Retransmitted by Jobbinghood’s editor
2020 was an incredibly challenging year for everybody – few people who could claim that it wasn’t. For those involved in retail, both in-store and online, it was a whole other. The effects of the global pandemic meant that countries internationally endured national shutdowns and workforce shortages due to the need for self-isolation.
The US followed suit, and retail businesses found it more challenging than ever, with further shifts towards online retail. In addition to the coronavirus pandemic, national events encouraged civil unrest that had huge impacts on many small and local businesses. Retailers who solely traded offline or who took most of their sales in-store have suffered unprecedented losses due to mandatory store closures in 2020. This resulted in vast numbers of businesses closing stores, making redundancies, or ceasing trading altogether.
While there have been widely reported (and expected) increases in eCommerce sales, it hasn’t been easy for eCommerce retailers either. While the eCommerce industry as a whole has benefitted from increased sales as the public turned to eCommerce to avoid the risk of shopping in-store, there were, and continue to be, significant challenges to be addressed in the face of customer demand. COVID-19 restrictions have meant working practices needed to be heavily modified, there have been additional expenses for PPE, yet customers were still expecting the same speed of delivery. Product sourcing has been an issue, particularly where retailers import (especially from the Far East) with significantly slower shipping times. Even shipping businesses and couriers didn’t escape the challenges that coronavirus presented, with the need for hands-free deliveries and other increases in precautions for their employees.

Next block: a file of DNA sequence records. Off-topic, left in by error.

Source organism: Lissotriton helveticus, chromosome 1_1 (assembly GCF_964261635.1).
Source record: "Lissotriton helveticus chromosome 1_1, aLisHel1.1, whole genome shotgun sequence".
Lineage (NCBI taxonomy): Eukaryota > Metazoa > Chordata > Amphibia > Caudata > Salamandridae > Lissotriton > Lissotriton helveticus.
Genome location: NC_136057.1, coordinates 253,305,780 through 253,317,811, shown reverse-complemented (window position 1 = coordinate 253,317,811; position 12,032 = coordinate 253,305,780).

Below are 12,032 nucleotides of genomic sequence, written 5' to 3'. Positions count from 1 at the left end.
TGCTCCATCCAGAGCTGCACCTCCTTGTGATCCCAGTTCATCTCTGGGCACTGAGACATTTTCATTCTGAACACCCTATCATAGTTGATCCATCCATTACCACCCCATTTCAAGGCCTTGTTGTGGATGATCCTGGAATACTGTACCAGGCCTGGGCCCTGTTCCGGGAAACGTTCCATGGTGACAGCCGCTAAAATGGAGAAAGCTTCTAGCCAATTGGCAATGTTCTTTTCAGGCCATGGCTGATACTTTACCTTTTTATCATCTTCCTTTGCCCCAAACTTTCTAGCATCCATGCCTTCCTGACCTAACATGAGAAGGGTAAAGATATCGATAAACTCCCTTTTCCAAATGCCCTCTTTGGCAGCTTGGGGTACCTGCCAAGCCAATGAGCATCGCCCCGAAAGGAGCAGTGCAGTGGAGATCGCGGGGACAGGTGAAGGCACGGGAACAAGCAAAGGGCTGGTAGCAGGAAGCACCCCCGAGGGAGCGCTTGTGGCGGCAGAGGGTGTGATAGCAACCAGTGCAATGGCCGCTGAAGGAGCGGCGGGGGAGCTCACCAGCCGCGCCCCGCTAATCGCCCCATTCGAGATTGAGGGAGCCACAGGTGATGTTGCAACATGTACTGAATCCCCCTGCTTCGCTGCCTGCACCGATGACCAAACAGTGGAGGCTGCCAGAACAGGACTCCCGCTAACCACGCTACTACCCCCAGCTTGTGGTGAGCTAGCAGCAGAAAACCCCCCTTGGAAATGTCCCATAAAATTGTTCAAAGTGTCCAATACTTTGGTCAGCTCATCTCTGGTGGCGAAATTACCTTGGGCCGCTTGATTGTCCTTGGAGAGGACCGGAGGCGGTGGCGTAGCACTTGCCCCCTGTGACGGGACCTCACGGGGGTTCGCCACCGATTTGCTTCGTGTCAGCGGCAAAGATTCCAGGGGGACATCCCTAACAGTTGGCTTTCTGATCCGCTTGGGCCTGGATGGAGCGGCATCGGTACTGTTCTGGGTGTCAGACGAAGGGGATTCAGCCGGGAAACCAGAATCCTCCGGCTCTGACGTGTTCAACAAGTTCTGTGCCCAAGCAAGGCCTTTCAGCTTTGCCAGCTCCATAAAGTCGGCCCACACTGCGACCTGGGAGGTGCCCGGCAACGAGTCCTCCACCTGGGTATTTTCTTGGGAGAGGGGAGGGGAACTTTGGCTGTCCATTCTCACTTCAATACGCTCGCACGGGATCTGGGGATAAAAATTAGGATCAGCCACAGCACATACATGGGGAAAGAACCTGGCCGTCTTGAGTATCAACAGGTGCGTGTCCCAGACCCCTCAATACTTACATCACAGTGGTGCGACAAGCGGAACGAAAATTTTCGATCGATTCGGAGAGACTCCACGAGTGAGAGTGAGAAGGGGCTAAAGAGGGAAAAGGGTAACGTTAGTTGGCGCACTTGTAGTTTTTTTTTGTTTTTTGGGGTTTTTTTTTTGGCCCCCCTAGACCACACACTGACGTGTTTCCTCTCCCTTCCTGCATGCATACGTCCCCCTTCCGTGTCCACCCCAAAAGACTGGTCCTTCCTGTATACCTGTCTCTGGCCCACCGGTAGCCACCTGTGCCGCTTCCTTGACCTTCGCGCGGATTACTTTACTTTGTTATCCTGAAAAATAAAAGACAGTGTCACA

With all this to consider, there has been much debate regarding the future of retail and whether bricks and mortar retail can continue to survive. In this post, we’ll take a look at some of the most significant statistics from both the offline retail sector and eCommerce before moving to look at trends for the year ahead and how retailers can continue to grow both on- and offline as the pandemic progresses.
To read the complete and detailed study “Retail Statistics, Trends, and Forecasts For 2021” by Elliott Poulter, Marketing Executive at Olvin, please go to Olvin’s blog